The Corner

Chicago, Guns, and Obama

It seems that the president has finally noticed that his hometown of Chicago is a hotbed of gun violence. Consequently, the Chicago Tribune records:

President Barack Obama will visit Chicago on Friday, when he will discuss gun violence as he focuses on his economic message from Tuesday’s State of the Union address, according to the White House.

Obama will “talk about the gun violence that has tragically affected too many families in communities across Chicago and across the country,” a White House official said in a statement.

The president’s visit answers calls from Chicago anti-violence activists that Obama talk about the recent spate of gun violence in the city, several of the activists said.

“This is an important issue,” said Cathy Cohen, founder of the Black Youth Project, which attracted about 45,000 signatures by Sunday night in an online petition that urges Obama to speak up. “We think of this as a victory for all of us.”

It might strike some as peculiar that the president will be visiting a city with some of the strictest gun laws in the country in order to make the case for stricter gun laws. But not everybody. Chicago’s police superintendent appears not to have noticed the laws, nor their effect on his city’s remarkable crime rate. Per Mediaite:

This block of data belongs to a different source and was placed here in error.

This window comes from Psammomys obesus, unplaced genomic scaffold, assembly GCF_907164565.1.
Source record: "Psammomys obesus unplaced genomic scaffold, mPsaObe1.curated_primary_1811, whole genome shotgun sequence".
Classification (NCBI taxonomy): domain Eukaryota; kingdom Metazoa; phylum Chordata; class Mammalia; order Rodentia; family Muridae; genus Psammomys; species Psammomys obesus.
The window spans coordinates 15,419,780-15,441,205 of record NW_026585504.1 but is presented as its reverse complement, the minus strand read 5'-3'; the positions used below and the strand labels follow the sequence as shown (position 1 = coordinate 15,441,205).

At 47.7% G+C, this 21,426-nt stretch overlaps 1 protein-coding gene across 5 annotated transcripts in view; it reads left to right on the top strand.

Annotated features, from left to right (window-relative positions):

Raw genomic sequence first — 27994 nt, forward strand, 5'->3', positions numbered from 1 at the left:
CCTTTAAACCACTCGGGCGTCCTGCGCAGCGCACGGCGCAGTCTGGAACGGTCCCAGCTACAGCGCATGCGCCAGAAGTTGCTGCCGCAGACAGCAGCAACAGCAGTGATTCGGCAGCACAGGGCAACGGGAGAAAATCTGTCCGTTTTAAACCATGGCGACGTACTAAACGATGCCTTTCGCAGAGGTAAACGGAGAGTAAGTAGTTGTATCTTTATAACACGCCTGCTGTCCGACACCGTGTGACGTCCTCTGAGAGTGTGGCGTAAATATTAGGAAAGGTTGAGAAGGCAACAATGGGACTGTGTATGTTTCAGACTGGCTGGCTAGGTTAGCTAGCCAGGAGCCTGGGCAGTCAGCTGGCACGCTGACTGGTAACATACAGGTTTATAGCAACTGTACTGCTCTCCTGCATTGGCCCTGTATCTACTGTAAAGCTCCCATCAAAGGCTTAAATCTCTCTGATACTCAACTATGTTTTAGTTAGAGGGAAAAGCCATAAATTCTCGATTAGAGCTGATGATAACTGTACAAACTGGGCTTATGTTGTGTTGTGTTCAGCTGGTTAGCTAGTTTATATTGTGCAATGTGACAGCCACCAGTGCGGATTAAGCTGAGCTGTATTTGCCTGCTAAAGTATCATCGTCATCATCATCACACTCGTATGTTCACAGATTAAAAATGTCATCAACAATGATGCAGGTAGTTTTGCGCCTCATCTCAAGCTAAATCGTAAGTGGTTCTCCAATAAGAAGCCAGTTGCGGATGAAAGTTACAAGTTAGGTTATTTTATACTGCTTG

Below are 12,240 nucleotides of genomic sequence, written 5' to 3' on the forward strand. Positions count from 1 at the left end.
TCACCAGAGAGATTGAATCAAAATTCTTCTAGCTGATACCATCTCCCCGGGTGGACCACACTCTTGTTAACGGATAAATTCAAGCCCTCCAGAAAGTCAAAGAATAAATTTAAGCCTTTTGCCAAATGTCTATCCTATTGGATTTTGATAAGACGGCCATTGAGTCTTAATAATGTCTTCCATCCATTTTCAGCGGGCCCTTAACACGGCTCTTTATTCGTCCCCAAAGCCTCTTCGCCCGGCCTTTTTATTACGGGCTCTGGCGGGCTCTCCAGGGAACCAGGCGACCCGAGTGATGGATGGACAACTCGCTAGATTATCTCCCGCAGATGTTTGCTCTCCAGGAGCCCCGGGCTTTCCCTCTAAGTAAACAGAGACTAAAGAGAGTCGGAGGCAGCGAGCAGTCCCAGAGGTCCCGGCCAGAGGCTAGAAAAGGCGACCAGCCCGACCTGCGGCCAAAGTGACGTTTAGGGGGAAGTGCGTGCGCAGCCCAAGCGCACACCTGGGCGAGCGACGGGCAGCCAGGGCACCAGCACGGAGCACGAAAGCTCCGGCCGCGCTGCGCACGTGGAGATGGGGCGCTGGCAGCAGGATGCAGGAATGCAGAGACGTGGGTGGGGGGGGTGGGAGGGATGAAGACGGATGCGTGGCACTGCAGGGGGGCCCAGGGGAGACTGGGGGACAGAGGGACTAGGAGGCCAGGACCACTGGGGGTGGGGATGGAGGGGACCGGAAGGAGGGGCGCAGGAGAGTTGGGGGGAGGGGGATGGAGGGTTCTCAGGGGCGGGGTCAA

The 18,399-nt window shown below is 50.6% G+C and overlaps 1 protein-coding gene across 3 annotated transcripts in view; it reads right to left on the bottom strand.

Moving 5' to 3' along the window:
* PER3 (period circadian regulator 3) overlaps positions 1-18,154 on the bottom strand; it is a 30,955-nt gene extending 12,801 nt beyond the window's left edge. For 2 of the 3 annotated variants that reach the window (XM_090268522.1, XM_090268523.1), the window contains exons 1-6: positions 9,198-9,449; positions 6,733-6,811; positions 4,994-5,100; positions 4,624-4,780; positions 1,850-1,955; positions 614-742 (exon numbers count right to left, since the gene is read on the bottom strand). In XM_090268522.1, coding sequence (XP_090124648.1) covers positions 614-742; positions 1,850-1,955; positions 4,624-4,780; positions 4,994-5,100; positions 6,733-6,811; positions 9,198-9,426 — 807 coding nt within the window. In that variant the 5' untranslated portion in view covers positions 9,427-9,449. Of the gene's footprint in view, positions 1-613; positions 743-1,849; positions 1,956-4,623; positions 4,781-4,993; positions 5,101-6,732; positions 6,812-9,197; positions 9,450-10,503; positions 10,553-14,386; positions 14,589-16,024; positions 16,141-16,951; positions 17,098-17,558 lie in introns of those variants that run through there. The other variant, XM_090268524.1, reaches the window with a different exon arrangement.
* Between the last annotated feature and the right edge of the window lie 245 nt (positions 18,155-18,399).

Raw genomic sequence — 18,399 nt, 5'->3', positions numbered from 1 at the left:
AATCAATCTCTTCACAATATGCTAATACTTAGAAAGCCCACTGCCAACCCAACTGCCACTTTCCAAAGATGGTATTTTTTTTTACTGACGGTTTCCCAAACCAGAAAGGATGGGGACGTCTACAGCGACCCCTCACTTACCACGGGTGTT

“One of the things that I would like to again try to clear up, and I ask you to please stop adopting the rhetoric of the gun advocates,” McCarthy said. “Chicago does not have strict gun laws.”

“The state of Illinois does not have strict gun laws,” McCarthy continued. He said mandatory sentencing would reduce the use of firearms that come into the city from outside Chicago’s limits.

Illinois very much does have “strict gun laws.” They are so strict, in fact, that Illinois is the only state in the union with no provision for citizens to carry concealed weapons — an egregious omission that in December was deemed by the Seventh Circuit Court of Appeals to be in violation of the Second Amendment. Illinois was given 180 days to get its act together.

Chicago’s laws are even worse. According to the New York Times:

Not a single gun shop can be found in this city because they are outlawed. Handguns were banned in Chicago for decades, too, until 2010, when the United States Supreme Court ruled that was going too far, leading city leaders to settle for restrictions some describe as the closest they could get legally to a ban without a ban. Despite a continuing legal fight, Illinois remains the only state in the nation with no provision to let private citizens carry guns in public.

And yet Chicago, a city with no civilian gun ranges and bans on both assault weapons and high-capacity magazines, finds itself laboring to stem a flood of gun violence that contributed to more than 500 homicides last year and at least 40 killings already in 2013, including a fatal shooting of a 15-year-old girl on Tuesday.

Gun controllers might consider the president’s visit a “victory for all of us,” but it’s difficult to see why. If a president were to find an appropriate city in which to announce his support for the liberalization of gun laws, Chicago would be his best choice. That he is doing precisely the opposite defies belief.


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